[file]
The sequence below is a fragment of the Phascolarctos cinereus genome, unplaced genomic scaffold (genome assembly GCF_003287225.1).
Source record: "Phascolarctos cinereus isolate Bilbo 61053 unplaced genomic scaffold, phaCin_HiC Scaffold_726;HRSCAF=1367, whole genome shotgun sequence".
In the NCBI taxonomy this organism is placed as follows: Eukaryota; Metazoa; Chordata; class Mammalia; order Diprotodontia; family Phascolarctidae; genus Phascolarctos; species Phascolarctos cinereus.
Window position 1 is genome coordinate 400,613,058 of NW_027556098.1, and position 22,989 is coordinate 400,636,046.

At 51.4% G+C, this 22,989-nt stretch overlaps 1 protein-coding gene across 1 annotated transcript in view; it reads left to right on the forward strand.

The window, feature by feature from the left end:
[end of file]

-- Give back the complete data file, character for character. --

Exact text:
The sequence below is a fragment of the Phascolarctos cinereus genome, unplaced genomic scaffold (genome assembly GCF_003287225.1).
Source record: "Phascolarctos cinereus isolate Bilbo 61053 unplaced genomic scaffold, phaCin_HiC Scaffold_726;HRSCAF=1367, whole genome shotgun sequence".
In the NCBI taxonomy this organism is placed as follows: Eukaryota; Metazoa; Chordata; class Mammalia; order Diprotodontia; family Phascolarctidae; genus Phascolarctos; species Phascolarctos cinereus.
Window position 1 is genome coordinate 400,613,058 of NW_027556098.1, and position 22,989 is coordinate 400,636,046.

At 51.4% G+C, this 22,989-nt stretch overlaps 1 protein-coding gene across 1 annotated transcript in view; it reads left to right on the forward strand.

The window, feature by feature from the left end: